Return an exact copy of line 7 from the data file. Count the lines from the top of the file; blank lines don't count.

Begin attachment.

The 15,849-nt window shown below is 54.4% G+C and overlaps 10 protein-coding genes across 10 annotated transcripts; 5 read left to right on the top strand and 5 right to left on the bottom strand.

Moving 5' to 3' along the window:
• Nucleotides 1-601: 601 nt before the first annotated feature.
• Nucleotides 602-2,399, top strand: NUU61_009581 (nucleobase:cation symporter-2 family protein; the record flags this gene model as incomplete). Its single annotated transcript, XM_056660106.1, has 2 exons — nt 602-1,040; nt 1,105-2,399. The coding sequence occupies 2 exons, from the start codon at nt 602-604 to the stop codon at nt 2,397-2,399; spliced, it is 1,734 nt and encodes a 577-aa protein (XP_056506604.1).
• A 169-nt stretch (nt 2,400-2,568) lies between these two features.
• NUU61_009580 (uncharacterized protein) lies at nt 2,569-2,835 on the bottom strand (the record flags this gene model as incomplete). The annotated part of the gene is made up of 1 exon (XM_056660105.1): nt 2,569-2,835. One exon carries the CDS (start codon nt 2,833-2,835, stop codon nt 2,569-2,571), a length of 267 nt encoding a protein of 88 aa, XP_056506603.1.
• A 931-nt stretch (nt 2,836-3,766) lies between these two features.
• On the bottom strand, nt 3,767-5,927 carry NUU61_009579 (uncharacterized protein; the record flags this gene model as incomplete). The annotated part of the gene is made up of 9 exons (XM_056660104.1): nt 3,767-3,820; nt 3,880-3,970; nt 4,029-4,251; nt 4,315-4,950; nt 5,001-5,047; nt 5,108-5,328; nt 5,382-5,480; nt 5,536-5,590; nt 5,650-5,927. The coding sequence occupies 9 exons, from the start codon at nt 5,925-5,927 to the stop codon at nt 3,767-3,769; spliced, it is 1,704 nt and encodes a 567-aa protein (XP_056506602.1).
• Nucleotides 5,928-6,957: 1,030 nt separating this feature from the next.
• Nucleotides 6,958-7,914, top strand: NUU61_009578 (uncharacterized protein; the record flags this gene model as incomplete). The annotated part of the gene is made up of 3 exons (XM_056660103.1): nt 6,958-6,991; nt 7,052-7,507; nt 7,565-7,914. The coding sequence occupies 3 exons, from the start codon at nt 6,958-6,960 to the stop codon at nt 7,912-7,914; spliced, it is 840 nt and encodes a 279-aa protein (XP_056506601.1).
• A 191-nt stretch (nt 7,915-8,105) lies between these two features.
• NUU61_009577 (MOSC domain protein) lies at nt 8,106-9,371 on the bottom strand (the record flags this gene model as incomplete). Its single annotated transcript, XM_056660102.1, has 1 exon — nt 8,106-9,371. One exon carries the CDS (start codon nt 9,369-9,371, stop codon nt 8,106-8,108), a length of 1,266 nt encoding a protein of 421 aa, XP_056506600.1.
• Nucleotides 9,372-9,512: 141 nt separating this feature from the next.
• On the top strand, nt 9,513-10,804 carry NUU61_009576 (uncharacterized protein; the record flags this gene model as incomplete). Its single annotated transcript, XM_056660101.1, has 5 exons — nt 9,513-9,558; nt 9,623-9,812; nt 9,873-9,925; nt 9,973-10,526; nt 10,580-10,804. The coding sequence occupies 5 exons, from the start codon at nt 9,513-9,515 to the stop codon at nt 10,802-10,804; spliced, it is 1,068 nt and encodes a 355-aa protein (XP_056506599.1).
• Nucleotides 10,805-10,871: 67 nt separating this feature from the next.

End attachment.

• A 931-nt stretch (nt 2,836-3,766) lies between these two features.